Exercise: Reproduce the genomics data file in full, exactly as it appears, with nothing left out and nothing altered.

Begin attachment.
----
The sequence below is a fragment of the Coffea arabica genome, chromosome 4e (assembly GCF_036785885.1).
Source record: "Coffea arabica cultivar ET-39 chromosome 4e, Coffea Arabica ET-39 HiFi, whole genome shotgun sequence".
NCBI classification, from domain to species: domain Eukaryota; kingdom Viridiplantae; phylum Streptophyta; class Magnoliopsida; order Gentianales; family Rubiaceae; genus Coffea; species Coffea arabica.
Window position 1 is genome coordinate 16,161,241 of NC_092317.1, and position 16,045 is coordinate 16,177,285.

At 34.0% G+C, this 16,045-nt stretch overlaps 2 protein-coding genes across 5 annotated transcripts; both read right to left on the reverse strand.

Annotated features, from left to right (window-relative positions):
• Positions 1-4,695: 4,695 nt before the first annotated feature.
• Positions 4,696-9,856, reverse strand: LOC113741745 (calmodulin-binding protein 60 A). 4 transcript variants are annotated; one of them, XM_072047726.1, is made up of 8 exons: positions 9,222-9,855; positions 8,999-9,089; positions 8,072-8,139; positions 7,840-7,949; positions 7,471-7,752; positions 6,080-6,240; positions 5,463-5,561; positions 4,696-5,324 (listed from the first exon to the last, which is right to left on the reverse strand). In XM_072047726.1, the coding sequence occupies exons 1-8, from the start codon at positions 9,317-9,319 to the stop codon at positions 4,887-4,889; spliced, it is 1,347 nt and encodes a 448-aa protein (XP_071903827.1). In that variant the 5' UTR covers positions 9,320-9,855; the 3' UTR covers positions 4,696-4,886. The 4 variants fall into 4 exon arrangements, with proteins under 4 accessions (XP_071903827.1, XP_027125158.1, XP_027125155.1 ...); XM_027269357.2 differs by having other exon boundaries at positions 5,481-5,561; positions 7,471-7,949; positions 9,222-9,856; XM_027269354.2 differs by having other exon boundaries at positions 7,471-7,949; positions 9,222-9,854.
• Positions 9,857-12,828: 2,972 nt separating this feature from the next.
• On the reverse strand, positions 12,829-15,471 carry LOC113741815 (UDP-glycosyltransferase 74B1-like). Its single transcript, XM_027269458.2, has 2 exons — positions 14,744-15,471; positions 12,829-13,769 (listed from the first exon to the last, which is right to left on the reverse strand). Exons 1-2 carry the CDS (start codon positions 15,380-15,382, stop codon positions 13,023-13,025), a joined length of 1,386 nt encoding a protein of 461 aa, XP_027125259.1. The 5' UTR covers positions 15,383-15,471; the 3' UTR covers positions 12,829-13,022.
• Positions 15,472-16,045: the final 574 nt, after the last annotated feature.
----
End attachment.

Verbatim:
The sequence below is a fragment of the Coffea arabica genome, chromosome 4e (assembly GCF_036785885.1).
Source record: "Coffea arabica cultivar ET-39 chromosome 4e, Coffea Arabica ET-39 HiFi, whole genome shotgun sequence".
NCBI classification, from domain to species: domain Eukaryota; kingdom Viridiplantae; phylum Streptophyta; class Magnoliopsida; order Gentianales; family Rubiaceae; genus Coffea; species Coffea arabica.
Window position 1 is genome coordinate 16,161,241 of NC_092317.1, and position 16,045 is coordinate 16,177,285.

At 34.0% G+C, this 16,045-nt stretch overlaps 2 protein-coding genes across 5 annotated transcripts; both read right to left on the reverse strand.

Annotated features, from left to right (window-relative positions):
• Positions 1-4,695: 4,695 nt before the first annotated feature.
• Positions 4,696-9,856, reverse strand: LOC113741745 (calmodulin-binding protein 60 A). 4 transcript variants are annotated; one of them, XM_072047726.1, is made up of 8 exons: positions 9,222-9,855; positions 8,999-9,089; positions 8,072-8,139; positions 7,840-7,949; positions 7,471-7,752; positions 6,080-6,240; positions 5,463-5,561; positions 4,696-5,324 (listed from the first exon to the last, which is right to left on the reverse strand). In XM_072047726.1, the coding sequence occupies exons 1-8, from the start codon at positions 9,317-9,319 to the stop codon at positions 4,887-4,889; spliced, it is 1,347 nt and encodes a 448-aa protein (XP_071903827.1). In that variant the 5' UTR covers positions 9,320-9,855; the 3' UTR covers positions 4,696-4,886. The 4 variants fall into 4 exon arrangements, with proteins under 4 accessions (XP_071903827.1, XP_027125158.1, XP_027125155.1 ...); XM_027269357.2 differs by having other exon boundaries at positions 5,481-5,561; positions 7,471-7,949; positions 9,222-9,856; XM_027269354.2 differs by having other exon boundaries at positions 7,471-7,949; positions 9,222-9,854.
• Positions 9,857-12,828: 2,972 nt separating this feature from the next.
• On the reverse strand, positions 12,829-15,471 carry LOC113741815 (UDP-glycosyltransferase 74B1-like). Its single transcript, XM_027269458.2, has 2 exons — positions 14,744-15,471; positions 12,829-13,769 (listed from the first exon to the last, which is right to left on the reverse strand). Exons 1-2 carry the CDS (start codon positions 15,380-15,382, stop codon positions 13,023-13,025), a joined length of 1,386 nt encoding a protein of 461 aa, XP_027125259.1. The 5' UTR covers positions 15,383-15,471; the 3' UTR covers positions 12,829-13,022.
• Positions 15,472-16,045: the final 574 nt, after the last annotated feature.